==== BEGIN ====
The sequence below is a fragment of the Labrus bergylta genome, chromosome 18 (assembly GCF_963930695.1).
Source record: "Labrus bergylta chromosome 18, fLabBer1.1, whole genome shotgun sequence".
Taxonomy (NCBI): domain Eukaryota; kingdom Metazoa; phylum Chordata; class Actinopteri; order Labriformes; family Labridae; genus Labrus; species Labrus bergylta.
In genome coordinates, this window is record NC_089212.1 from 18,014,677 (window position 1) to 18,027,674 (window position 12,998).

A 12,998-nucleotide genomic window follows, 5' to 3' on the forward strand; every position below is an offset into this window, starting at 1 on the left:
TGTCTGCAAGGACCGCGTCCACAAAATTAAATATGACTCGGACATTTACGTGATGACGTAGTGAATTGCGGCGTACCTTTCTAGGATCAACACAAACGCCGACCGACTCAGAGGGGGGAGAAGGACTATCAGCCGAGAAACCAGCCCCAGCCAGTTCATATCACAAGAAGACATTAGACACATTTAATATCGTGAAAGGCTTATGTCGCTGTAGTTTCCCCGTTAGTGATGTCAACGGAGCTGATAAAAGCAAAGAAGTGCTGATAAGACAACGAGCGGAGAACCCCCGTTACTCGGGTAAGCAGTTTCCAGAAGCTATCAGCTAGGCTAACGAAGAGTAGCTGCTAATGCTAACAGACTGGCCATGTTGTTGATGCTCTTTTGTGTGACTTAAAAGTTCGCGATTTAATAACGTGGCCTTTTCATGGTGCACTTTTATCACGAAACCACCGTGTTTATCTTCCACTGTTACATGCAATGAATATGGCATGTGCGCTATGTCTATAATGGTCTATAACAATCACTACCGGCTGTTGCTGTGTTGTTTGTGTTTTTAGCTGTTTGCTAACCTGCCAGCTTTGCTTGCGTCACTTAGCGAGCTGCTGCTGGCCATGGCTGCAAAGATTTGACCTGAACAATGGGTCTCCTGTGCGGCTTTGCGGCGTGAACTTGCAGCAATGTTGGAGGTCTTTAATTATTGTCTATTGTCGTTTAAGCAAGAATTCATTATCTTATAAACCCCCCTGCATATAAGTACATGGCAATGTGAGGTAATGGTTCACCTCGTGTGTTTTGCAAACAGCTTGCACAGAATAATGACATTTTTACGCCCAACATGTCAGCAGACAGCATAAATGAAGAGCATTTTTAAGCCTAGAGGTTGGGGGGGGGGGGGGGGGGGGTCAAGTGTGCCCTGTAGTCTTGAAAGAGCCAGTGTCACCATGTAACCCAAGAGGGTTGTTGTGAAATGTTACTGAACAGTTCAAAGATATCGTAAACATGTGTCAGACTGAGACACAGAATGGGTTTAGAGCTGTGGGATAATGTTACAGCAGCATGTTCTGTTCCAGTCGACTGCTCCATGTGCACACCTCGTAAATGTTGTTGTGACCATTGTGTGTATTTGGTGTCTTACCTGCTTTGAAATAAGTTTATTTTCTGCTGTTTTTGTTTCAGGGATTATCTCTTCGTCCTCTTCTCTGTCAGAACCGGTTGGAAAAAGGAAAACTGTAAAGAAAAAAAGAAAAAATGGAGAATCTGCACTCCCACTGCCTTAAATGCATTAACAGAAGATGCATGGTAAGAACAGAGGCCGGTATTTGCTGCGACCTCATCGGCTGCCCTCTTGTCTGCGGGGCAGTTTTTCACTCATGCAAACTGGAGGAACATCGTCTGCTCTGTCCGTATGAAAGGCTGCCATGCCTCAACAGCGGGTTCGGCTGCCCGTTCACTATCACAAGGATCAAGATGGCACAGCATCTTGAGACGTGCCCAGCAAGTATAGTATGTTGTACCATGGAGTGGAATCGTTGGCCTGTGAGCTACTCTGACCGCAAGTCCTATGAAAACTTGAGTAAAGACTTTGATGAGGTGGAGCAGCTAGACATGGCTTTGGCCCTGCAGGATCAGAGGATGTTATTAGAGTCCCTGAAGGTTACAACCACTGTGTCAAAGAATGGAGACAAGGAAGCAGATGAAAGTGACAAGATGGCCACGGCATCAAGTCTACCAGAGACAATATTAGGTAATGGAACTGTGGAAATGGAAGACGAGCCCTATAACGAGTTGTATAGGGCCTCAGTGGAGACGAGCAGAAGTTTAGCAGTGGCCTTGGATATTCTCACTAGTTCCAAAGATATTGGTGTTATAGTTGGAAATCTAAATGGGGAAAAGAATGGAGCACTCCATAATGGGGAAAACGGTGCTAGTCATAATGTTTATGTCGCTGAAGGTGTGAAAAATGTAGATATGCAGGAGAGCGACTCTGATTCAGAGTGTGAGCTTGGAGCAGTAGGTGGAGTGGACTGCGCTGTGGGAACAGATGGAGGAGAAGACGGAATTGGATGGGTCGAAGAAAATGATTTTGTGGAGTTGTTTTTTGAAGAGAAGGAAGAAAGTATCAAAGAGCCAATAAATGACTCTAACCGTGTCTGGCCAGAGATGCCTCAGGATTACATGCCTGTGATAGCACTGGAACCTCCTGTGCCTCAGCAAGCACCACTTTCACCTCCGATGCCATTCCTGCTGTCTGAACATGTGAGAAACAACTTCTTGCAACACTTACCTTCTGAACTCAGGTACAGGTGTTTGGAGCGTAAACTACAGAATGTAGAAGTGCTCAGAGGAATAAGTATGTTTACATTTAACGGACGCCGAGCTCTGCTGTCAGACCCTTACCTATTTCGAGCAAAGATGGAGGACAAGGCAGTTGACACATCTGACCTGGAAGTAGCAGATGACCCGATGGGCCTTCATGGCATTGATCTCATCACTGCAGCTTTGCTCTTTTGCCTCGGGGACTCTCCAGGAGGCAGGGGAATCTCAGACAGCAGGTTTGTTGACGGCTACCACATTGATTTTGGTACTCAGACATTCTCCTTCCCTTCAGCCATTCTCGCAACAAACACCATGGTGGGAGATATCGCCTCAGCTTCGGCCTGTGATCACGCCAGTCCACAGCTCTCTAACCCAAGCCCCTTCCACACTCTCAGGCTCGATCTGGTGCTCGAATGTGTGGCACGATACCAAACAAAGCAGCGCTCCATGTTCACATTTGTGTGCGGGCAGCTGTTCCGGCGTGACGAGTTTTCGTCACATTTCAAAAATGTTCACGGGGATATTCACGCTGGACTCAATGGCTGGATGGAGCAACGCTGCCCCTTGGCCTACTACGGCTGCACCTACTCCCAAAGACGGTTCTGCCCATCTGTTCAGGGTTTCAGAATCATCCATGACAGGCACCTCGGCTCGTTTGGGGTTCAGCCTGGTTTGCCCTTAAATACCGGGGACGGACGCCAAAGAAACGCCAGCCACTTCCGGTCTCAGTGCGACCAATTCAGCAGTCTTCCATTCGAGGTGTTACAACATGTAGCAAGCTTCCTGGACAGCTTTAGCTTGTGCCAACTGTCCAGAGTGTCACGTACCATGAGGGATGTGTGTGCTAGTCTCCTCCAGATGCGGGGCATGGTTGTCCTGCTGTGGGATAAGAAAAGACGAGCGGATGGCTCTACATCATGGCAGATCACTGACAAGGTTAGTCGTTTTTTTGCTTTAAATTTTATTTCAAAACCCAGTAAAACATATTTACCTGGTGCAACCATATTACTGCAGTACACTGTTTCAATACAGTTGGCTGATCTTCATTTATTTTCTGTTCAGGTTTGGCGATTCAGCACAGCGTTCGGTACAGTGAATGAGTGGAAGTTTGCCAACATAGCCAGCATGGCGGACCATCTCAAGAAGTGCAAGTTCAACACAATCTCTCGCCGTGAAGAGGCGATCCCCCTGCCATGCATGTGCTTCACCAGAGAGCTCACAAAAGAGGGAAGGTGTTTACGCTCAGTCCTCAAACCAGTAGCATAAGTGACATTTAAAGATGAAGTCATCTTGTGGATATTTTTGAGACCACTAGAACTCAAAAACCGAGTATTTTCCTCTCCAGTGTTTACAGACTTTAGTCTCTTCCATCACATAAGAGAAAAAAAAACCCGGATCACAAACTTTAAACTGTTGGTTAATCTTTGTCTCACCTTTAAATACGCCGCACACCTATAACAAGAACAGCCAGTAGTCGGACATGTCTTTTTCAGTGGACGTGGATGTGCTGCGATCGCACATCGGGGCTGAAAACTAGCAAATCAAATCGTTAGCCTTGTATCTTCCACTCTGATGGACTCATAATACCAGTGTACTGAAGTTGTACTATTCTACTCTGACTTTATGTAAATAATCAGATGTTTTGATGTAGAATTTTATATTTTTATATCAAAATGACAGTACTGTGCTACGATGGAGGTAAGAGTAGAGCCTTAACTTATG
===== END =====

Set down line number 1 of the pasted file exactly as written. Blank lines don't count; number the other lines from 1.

The sequence below is a fragment of the Labrus bergylta genome, chromosome 18 (assembly GCF_963930695.1).